Roger has a built-in microphone and earbuds so that you can communicate easily while keeping your hands occupied on the job. I was really impressed with Roger: the electronics, the design, and the machinery that went into the final product was really in-depth.

purple team | dryve | automated canopy for power wheelchair users


If you’re a power wheelchair user, getting around in the rain safely and protecting your wheelchair from short-circuiting can be a tricky matter. If you can’t hold an umbrella, you may simply be out of luck. That’s why Purple Team developed Dryve, an automated canopy that serves the same function as an umbrella. It’s an attachment to a wheelchair that can fully deploy in under ten seconds. Burt, a power wheelchair user Purple Team worked with closely, actually came out on stage to demonstrate how Dryve works, which was really cool.


How does Dryve work? It’s made of three components: the canopy, the enclosure, and the actuator. The canopy is made of a coated nylon that’s waterproof-resistant. It sits on three fiberglass poles which are attached to hinges on a moving platform. The enclosure for the canopy sits close to the wheelchair so that the user can maintain a small turn radius. Dryve was designed to be used with many different power wheelchair models thanks to a flexible mounting system.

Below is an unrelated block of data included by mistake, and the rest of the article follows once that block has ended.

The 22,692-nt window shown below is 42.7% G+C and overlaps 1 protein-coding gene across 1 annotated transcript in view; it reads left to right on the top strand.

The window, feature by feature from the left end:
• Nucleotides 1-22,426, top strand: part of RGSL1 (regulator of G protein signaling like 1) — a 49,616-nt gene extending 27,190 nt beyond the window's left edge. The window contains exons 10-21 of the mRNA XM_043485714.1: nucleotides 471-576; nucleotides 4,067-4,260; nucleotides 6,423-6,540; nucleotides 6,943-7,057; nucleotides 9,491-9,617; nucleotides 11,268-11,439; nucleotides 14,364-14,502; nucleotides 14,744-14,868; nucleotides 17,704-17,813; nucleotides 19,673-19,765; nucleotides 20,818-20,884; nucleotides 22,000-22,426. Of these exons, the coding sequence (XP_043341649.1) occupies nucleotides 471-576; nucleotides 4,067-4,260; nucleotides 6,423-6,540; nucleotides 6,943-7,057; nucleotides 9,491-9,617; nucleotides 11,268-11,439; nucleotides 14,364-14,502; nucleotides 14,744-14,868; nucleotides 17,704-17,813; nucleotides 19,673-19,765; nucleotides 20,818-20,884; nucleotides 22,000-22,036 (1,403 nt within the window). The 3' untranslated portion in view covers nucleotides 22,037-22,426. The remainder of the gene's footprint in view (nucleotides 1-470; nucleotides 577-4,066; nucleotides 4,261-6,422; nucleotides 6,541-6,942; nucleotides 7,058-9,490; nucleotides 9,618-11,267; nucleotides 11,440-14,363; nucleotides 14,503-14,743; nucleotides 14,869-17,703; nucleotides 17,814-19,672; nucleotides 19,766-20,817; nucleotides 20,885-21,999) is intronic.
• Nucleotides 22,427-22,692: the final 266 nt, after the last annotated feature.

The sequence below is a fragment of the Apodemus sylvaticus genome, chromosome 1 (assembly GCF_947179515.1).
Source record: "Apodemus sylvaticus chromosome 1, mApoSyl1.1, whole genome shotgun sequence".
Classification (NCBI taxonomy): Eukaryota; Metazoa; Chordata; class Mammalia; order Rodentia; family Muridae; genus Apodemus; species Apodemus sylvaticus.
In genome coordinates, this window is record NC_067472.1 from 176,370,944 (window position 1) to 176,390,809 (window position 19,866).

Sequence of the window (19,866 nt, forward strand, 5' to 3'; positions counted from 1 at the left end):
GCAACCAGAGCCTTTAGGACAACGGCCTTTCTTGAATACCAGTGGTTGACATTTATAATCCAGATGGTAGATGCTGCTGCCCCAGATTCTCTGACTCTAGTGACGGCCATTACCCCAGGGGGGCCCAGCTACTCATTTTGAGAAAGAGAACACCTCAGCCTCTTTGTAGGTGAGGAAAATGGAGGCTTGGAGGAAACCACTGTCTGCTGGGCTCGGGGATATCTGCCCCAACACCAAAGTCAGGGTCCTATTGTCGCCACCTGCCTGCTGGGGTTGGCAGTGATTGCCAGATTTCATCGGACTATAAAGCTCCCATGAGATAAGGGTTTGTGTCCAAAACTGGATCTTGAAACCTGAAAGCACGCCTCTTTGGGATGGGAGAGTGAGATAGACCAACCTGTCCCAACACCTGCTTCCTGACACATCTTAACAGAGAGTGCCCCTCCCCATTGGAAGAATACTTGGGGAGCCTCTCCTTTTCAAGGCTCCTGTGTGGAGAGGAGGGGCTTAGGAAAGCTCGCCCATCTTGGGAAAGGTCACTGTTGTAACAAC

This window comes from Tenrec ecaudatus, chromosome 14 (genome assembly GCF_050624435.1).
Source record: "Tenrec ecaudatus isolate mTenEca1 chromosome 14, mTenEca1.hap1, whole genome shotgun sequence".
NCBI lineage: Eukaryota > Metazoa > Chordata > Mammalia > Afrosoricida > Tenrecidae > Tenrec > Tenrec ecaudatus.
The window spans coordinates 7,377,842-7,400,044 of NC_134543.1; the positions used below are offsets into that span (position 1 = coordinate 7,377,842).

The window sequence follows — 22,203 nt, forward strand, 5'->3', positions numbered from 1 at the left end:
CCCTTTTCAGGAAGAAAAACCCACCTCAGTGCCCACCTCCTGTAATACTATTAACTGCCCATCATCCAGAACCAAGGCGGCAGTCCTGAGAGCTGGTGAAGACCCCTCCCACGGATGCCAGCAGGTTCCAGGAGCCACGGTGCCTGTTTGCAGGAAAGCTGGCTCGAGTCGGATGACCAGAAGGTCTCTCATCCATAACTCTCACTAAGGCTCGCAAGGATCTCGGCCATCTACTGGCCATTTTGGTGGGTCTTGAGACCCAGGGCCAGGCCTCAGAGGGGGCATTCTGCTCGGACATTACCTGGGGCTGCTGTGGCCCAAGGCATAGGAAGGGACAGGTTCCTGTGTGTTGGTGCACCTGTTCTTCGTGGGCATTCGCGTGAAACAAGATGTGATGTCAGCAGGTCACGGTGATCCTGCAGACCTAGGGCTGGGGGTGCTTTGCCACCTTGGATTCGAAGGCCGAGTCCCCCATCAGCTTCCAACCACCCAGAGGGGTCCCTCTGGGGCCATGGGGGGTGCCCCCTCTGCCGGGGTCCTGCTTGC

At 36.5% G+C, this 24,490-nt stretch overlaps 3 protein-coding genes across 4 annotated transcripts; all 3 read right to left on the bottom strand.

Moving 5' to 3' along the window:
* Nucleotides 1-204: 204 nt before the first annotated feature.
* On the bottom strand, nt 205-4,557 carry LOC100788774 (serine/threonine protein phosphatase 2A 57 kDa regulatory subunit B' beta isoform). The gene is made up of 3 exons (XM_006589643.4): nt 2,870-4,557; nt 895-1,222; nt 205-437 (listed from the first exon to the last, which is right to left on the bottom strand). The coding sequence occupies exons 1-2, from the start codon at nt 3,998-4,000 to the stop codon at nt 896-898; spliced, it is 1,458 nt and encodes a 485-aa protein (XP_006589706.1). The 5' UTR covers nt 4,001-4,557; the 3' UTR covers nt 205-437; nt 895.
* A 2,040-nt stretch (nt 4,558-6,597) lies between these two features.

green team | glovestop | safe and simple removal for contaminated gloves


In a laboratory setting, there are many chemicals that have the potential to cause harm if they make contact with the skin. The National Institute of Health (NIH) found in a study that 52% of participants that regularly use disposable gloves exposed themselves to contamination through incorrect removal. And even when the proper training was given, 1 in 5 participants still put themselves at risk. For Green Team, the solution was Glovestop, an easy-to-use and non-intrustive fixture for the laboratory setting where people can dispose of contaminated gloves safely.


Glovestop’s main feature is its rubber caps on both ends that provide an optimal coefficient of friction such that users can easily remove their gloves without ripping them. Glovestop is a heavily user-driven design, which means that there was extensive interviewing and reviews done by Green Team to fully understand what researchers that worked in the lab needed. Glovestop is ideal for its simplicity and pure mechanical design which uses no energy consnumption.